Small Water Enterprises Gain Visibility During World Water Week
This year’s World Water Week saw Small Water Enterprises (SWEs) gain recognition as a solution to help meet the needs of the billions of communities around the world lacking access to safe water.
This is part of a clear shift in focus, from thinking about water infrastructure and technology to the many different aspects of service delivery. Sustainability – particularly the operational and financial dimensions of making water work for consumers – has become a top of mind concern with the launch of the UN Sustainable Development Goals last year.
Safe Water Network and the US Agency for International Development (USAID) co-convened a session highlighting practical solutions for SWEs, informed by Safe Water Network’s recently completed Urban Small Water Enterprise Study which assessed the market potential for SWEs to the urban poor in in four-cities in India. The panel included senior representatives from Government of India, the World Bank, USAID, World Vision and Safe Water Network. The Study, conducted by Safe Water Network and funded by USAID India, led to the development of the first-ever sector-wide ‘benchmarks’ in setting standards for SWEs in India, and three decision-support tools. These tools, available in digital form on the Google play store, provide guidance on selecting the appropriate water treatment technology, enhancing the financial viability of a station, and assessing its sustainability among a number of factors.
During the 90-minute panel discussion, participants noted that SWEs can play an essential role in the government vision to provide universal 24x7 piped water access. Poonam Sewak, Knowledge and Partnerships Manager, Safe Water Network India, shared our experience with launching over 150 SWEs in India, the role that these are playing within the communities where we operate, and the business platform used to manage those enterprises at scale. SWEs are nimble, cost-effective, and able to adapt to varying water quality – all aspects that can complement existing and planned water pipeline infrastructure. The discussion noted that SWEs are already playing an important role in dense, unplanned communities, like urban slums, where they can shift the burden of water treatment off the consumer. With the requisite standards and business operations platform in place, the sector is poised to mainstream SWE adoption.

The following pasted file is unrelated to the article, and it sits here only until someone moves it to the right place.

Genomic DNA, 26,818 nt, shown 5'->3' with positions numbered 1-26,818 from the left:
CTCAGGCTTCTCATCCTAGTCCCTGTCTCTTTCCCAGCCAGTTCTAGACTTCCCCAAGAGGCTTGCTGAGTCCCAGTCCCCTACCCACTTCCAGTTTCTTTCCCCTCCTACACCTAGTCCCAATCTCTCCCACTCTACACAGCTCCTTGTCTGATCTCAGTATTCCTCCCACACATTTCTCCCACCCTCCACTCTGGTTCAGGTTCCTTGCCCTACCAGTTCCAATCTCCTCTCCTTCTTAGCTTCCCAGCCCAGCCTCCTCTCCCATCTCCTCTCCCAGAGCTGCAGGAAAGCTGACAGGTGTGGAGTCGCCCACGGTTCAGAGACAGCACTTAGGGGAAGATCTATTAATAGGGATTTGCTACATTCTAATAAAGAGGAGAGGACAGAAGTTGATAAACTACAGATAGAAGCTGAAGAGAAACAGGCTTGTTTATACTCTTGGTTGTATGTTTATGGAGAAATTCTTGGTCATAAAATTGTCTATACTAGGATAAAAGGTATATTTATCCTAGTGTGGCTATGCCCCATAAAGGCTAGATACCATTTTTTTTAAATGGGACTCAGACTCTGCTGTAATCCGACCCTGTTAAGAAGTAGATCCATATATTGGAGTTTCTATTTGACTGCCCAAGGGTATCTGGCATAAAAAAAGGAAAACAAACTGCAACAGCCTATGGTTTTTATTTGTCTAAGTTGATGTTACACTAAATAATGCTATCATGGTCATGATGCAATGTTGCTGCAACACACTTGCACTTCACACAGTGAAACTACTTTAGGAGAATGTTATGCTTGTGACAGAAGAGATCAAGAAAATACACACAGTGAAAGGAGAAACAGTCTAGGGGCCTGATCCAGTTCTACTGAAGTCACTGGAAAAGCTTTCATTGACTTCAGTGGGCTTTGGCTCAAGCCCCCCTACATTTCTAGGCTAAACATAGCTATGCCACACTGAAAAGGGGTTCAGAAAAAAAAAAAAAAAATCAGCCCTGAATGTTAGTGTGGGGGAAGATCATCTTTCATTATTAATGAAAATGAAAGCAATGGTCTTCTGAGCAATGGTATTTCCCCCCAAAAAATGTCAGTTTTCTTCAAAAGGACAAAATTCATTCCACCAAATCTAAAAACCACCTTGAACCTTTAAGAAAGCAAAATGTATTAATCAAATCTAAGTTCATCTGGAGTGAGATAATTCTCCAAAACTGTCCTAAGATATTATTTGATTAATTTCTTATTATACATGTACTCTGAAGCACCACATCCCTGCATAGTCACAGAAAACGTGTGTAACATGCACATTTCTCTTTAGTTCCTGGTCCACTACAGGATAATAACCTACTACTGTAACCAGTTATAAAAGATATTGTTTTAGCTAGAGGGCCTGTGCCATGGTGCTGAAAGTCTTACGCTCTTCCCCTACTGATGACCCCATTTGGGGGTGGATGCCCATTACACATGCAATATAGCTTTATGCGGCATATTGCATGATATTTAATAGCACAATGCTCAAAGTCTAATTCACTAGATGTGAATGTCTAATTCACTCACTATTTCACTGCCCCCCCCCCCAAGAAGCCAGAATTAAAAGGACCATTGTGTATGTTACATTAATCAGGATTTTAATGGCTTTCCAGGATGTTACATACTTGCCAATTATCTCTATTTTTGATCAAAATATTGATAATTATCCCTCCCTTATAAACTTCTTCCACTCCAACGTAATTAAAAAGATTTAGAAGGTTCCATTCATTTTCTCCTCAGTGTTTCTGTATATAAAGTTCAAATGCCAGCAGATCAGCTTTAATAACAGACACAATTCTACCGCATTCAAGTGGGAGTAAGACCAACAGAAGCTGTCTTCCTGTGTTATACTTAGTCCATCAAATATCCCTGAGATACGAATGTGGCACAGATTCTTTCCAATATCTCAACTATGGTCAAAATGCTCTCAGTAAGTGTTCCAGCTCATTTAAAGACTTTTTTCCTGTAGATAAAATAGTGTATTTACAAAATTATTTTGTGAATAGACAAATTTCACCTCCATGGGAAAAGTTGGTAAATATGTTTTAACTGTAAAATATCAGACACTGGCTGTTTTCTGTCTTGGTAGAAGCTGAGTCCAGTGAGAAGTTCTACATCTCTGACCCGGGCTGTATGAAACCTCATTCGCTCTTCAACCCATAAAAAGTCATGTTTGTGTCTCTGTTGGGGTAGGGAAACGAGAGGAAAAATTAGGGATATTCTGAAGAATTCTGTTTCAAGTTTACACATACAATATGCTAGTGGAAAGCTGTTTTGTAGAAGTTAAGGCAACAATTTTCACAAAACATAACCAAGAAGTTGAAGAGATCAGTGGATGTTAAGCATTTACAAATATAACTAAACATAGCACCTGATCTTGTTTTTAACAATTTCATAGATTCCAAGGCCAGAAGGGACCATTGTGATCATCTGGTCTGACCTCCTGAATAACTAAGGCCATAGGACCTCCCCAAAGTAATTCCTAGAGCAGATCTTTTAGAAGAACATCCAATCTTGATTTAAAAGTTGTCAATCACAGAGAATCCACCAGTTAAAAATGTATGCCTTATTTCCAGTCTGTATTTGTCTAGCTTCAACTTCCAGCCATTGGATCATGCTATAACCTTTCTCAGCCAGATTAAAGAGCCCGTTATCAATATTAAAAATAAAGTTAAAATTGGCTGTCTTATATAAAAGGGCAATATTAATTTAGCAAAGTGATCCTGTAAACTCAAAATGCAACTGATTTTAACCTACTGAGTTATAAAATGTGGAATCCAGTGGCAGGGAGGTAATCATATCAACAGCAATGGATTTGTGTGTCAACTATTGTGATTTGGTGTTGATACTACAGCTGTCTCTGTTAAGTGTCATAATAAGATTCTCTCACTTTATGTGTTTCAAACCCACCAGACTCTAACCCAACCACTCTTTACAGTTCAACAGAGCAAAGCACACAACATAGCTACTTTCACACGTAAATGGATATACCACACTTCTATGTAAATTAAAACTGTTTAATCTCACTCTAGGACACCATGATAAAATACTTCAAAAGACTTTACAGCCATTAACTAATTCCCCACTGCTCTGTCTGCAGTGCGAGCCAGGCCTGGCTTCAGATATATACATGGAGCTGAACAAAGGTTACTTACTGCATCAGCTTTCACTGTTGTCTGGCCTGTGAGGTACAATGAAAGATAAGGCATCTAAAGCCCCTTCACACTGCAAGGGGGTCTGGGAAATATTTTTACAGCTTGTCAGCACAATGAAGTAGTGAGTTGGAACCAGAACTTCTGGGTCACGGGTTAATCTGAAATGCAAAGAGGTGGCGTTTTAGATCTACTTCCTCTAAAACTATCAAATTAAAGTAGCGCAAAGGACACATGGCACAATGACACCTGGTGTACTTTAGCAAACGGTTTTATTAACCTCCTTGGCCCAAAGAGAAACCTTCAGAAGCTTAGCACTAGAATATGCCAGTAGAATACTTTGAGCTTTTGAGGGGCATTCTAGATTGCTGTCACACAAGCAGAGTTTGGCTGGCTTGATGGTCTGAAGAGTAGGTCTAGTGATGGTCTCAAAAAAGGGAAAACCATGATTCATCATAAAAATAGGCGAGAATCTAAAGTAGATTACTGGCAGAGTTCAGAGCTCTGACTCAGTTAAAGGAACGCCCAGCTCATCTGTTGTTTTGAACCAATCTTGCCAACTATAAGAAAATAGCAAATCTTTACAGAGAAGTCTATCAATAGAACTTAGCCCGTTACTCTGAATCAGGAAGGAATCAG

The results of the Urban Small Water Enterprise Study will be unveiled in more depth on October 14, 2016 at the next Beyond the Pipe Forum in New Delhi, India, and will also be included in Safe Water Network’s participation at the upcoming Water and Health Conference convened by the Water Institute at the University of North Carolina.
Safe Water Network had a contingent of four senior leaders in Stockholm this year, highlighting the opportunity of SWEs to deliver safe, affordable, reliable water service to consumers, particularly in peri-urban and urban settings, in ways that are financially and operationally self-sustaining.
Additionally Safe Water Network hosted a roundtable discussion to lay the groundwork for developing an active community of stakeholders to adopt and advocate for SWEs. The interactive discussion focused on understanding opportunities for collaboration and understanding key initiatives already underway designed to advance the sector. Areas of focus included better understanding the market proposition, building an evidence base of success, establishing standards, aggregating financing, and encouraging more information sharing.
Safe Water Network looks forward to working with stakeholders to develop a community of practice as part of our shared commitment to deliver against Sustainable Development Goal 17, revitalizing global partnerships for sustainable development, and making the case for mainstream adoption and financing of SWEs to governments, development agencies, foundations and implementers.
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